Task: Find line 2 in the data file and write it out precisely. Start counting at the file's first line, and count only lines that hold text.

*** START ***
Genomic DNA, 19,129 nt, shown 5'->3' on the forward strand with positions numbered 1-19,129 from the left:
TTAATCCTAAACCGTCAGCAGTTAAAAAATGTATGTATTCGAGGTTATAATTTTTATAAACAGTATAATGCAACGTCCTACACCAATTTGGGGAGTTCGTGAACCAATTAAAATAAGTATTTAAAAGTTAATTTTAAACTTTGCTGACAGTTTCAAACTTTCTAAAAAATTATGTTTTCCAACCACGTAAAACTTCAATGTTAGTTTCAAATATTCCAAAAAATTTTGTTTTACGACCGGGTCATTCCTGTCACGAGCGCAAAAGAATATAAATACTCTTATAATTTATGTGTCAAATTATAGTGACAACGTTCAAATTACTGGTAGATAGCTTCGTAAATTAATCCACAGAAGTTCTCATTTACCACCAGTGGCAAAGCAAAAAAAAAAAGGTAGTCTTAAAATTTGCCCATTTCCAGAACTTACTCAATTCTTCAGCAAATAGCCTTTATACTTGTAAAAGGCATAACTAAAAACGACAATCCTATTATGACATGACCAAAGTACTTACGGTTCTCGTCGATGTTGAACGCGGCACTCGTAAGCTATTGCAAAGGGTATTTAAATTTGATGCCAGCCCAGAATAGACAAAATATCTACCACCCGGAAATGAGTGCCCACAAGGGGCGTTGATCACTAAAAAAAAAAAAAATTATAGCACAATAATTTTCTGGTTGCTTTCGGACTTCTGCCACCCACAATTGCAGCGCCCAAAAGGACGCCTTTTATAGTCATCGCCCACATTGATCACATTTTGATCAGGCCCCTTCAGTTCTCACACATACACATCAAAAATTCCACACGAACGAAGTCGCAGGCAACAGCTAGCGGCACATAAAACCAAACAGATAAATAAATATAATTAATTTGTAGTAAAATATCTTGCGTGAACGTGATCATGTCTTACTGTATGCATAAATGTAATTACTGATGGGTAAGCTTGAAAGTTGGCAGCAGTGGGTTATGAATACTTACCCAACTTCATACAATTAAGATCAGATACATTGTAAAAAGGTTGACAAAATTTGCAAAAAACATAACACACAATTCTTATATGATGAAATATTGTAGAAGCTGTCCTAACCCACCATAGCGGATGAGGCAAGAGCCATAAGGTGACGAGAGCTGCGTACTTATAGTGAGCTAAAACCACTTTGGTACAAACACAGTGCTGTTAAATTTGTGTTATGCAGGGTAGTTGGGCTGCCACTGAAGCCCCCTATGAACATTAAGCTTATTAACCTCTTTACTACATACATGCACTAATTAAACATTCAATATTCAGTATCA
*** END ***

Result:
TTAATCCTAAACCGTCAGCAGTTAAAAAATGTATGTATTCGAGGTTATAATTTTTATAAACAGTATAATGCAACGTCCTACACCAATTTGGGGAGTTCGTGAACCAATTAAAATAAGTATTTAAAAGTTAATTTTAAACTTTGCTGACAGTTTCAAACTTTCTAAAAAATTATGTTTTCCAACCACGTAAAACTTCAATGTTAGTTTCAAATATTCCAAAAAATTTTGTTTTACGACCGGGTCATTCCTGTCACGAGCGCAAAAGAATATAAATACTCTTATAATTTATGTGTCAAATTATAGTGACAACGTTCAAATTACTGGTAGATAGCTTCGTAAATTAATCCACAGAAGTTCTCATTTACCACCAGTGGCAAAGCAAAAAAAAAAAGGTAGTCTTAAAATTTGCCCATTTCCAGAACTTACTCAATTCTTCAGCAAATAGCCTTTATACTTGTAAAAGGCATAACTAAAAACGACAATCCTATTATGACATGACCAAAGTACTTACGGTTCTCGTCGATGTTGAACGCGGCACTCGTAAGCTATTGCAAAGGGTATTTAAATTTGATGCCAGCCCAGAATAGACAAAATATCTACCACCCGGAAATGAGTGCCCACAAGGGGCGTTGATCACTAAAAAAAAAAAAAATTATAGCACAATAATTTTCTGGTTGCTTTCGGACTTCTGCCACCCACAATTGCAGCGCCCAAAAGGACGCCTTTTATAGTCATCGCCCACATTGATCACATTTTGATCAGGCCCCTTCAGTTCTCACACATACACATCAAAAATTCCACACGAACGAAGTCGCAGGCAACAGCTAGCGGCACATAAAACCAAACAGATAAATAAATATAATTAATTTGTAGTAAAATATCTTGCGTGAACGTGATCATGTCTTACTGTATGCATAAATGTAATTACTGATGGGTAAGCTTGAAAGTTGGCAGCAGTGGGTTATGAATACTTACCCAACTTCATACAATTAAGATCAGATACATTGTAAAAAGGTTGACAAAATTTGCAAAAAACATAACACACAATTCTTATATGATGAAATATTGTAGAAGCTGTCCTAACCCACCATAGCGGATGAGGCAAGAGCCATAAGGTGACGAGAGCTGCGTACTTATAGTGAGCTAAAACCACTTTGGTACAAACACAGTGCTGTTAAATTTGTGTTATGCAGGGTAGTTGGGCTGCCACTGAAGCCCCCTATGAACATTAAGCTTATTAACCTCTTTACTACATACATGCACTAATTAAACATTCAATATTCAGTATCA